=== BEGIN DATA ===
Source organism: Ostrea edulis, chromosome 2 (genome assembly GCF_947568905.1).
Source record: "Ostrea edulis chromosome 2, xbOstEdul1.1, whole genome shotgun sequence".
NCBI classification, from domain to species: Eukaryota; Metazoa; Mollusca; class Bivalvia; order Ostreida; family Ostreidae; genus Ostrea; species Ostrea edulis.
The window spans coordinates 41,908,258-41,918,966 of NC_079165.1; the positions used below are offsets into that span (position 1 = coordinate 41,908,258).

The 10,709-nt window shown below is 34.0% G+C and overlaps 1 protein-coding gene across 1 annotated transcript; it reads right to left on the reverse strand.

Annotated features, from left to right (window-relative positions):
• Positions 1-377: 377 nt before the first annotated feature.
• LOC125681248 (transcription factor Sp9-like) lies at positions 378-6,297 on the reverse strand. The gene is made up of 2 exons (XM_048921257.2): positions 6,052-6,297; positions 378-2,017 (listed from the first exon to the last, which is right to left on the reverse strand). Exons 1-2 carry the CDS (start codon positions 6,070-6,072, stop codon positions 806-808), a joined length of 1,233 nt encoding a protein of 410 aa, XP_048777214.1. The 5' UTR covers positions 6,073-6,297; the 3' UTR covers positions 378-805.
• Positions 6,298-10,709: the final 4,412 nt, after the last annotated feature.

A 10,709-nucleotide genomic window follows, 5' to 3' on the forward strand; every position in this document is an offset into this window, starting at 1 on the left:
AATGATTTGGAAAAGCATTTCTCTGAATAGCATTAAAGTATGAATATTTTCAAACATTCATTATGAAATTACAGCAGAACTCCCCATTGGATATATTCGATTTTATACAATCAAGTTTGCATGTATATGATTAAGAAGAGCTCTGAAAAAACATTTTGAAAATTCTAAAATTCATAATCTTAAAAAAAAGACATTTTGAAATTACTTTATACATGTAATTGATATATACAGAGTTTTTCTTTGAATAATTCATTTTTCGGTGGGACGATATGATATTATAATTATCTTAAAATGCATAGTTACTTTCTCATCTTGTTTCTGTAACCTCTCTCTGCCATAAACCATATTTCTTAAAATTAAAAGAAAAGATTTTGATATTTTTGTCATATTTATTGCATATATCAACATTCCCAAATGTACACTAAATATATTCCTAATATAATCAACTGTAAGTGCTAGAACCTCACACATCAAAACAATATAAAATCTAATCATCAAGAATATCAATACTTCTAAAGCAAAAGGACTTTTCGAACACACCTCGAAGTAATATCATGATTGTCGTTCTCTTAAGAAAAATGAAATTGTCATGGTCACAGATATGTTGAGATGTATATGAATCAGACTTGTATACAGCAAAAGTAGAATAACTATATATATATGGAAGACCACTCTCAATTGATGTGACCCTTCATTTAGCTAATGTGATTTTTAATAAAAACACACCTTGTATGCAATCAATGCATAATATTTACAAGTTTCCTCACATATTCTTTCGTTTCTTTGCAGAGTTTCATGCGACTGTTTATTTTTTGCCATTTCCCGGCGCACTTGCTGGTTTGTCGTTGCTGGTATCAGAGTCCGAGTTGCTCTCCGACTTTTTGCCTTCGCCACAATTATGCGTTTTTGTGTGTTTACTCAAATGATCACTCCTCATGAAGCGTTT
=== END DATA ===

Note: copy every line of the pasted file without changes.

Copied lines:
Source organism: Ostrea edulis, chromosome 2 (genome assembly GCF_947568905.1).
Source record: "Ostrea edulis chromosome 2, xbOstEdul1.1, whole genome shotgun sequence".
NCBI classification, from domain to species: Eukaryota; Metazoa; Mollusca; class Bivalvia; order Ostreida; family Ostreidae; genus Ostrea; species Ostrea edulis.
The window spans coordinates 41,908,258-41,918,966 of NC_079165.1; the positions used below are offsets into that span (position 1 = coordinate 41,908,258).

The 10,709-nt window shown below is 34.0% G+C and overlaps 1 protein-coding gene across 1 annotated transcript; it reads right to left on the reverse strand.

Annotated features, from left to right (window-relative positions):
• Positions 1-377: 377 nt before the first annotated feature.
• LOC125681248 (transcription factor Sp9-like) lies at positions 378-6,297 on the reverse strand. The gene is made up of 2 exons (XM_048921257.2): positions 6,052-6,297; positions 378-2,017 (listed from the first exon to the last, which is right to left on the reverse strand). Exons 1-2 carry the CDS (start codon positions 6,070-6,072, stop codon positions 806-808), a joined length of 1,233 nt encoding a protein of 410 aa, XP_048777214.1. The 5' UTR covers positions 6,073-6,297; the 3' UTR covers positions 378-805.
• Positions 6,298-10,709: the final 4,412 nt, after the last annotated feature.

A 10,709-nucleotide genomic window follows, 5' to 3' on the forward strand; every position in this document is an offset into this window, starting at 1 on the left:
AATGATTTGGAAAAGCATTTCTCTGAATAGCATTAAAGTATGAATATTTTCAAACATTCATTATGAAATTACAGCAGAACTCCCCATTGGATATATTCGATTTTATACAATCAAGTTTGCATGTATATGATTAAGAAGAGCTCTGAAAAAACATTTTGAAAATTCTAAAATTCATAATCTTAAAAAAAAGACATTTTGAAATTACTTTATACATGTAATTGATATATACAGAGTTTTTCTTTGAATAATTCATTTTTCGGTGGGACGATATGATATTATAATTATCTTAAAATGCATAGTTACTTTCTCATCTTGTTTCTGTAACCTCTCTCTGCCATAAACCATATTTCTTAAAATTAAAAGAAAAGATTTTGATATTTTTGTCATATTTATTGCATATATCAACATTCCCAAATGTACACTAAATATATTCCTAATATAATCAACTGTAAGTGCTAGAACCTCACACATCAAAACAATATAAAATCTAATCATCAAGAATATCAATACTTCTAAAGCAAAAGGACTTTTCGAACACACCTCGAAGTAATATCATGATTGTCGTTCTCTTAAGAAAAATGAAATTGTCATGGTCACAGATATGTTGAGATGTATATGAATCAGACTTGTATACAGCAAAAGTAGAATAACTATATATATATGGAAGACCACTCTCAATTGATGTGACCCTTCATTTAGCTAATGTGATTTTTAATAAAAACACACCTTGTATGCAATCAATGCATAATATTTACAAGTTTCCTCACATATTCTTTCGTTTCTTTGCAGAGTTTCATGCGACTGTTTATTTTTTGCCATTTCCCGGCGCACTTGCTGGTTTGTCGTTGCTGGTATCAGAGTCCGAGTTGCTCTCCGACTTTTTGCCTTCGCCACAATTATGCGTTTTTGTGTGTTTACTCAAATGATCACTCCTCATGAAGCGTTT